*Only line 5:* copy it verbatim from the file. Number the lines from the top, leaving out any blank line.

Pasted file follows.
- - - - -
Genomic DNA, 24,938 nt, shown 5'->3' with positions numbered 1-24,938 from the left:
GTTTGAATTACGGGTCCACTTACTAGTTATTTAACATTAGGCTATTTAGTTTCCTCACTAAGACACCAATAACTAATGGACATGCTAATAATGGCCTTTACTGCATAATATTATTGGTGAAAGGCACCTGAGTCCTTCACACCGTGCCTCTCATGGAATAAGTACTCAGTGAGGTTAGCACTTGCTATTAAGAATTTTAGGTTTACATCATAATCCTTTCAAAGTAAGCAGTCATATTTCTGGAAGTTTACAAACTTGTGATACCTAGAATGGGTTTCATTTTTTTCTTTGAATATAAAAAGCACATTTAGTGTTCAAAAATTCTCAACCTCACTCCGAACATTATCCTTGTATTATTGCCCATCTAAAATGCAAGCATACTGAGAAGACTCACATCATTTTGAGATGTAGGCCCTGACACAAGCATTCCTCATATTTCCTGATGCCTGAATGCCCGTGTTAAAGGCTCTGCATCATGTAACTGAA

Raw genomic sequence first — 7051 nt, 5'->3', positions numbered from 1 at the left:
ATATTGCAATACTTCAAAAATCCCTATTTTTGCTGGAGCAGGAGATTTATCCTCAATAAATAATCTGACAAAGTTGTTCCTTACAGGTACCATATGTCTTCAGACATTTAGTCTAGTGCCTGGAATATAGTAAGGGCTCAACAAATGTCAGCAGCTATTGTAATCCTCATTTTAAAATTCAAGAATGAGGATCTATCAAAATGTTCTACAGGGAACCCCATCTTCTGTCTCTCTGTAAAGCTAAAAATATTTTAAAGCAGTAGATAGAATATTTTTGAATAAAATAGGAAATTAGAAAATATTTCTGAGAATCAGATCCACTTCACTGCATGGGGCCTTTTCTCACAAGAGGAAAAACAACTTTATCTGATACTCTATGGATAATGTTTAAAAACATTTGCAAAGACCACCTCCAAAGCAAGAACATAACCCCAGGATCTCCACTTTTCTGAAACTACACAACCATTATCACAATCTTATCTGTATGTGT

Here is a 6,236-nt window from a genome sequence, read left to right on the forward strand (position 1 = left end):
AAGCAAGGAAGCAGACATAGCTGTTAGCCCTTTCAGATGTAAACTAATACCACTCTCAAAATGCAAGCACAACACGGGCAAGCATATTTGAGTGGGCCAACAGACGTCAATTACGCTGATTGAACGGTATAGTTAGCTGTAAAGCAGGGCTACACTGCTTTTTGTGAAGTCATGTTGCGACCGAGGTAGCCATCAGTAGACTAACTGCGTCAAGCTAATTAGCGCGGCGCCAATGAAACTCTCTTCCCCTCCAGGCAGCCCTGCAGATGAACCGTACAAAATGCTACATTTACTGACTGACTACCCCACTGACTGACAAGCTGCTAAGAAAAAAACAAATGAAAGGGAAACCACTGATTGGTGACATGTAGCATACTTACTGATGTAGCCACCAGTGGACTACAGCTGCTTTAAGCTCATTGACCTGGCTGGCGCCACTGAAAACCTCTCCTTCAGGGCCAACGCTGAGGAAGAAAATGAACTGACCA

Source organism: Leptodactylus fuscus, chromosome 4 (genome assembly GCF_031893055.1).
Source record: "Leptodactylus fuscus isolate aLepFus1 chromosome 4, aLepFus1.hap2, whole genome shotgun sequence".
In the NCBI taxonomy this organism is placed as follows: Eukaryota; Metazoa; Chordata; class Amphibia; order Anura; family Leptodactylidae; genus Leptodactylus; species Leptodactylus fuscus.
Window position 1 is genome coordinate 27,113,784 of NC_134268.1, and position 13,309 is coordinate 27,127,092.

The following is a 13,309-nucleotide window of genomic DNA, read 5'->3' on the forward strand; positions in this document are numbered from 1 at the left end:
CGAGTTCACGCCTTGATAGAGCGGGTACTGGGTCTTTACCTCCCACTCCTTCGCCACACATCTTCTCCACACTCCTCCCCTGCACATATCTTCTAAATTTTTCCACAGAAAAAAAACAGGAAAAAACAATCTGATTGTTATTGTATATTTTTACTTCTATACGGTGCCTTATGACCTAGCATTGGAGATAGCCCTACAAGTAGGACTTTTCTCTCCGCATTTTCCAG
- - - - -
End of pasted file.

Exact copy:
Here is a 6,236-nt window from a genome sequence, read left to right on the forward strand (position 1 = left end):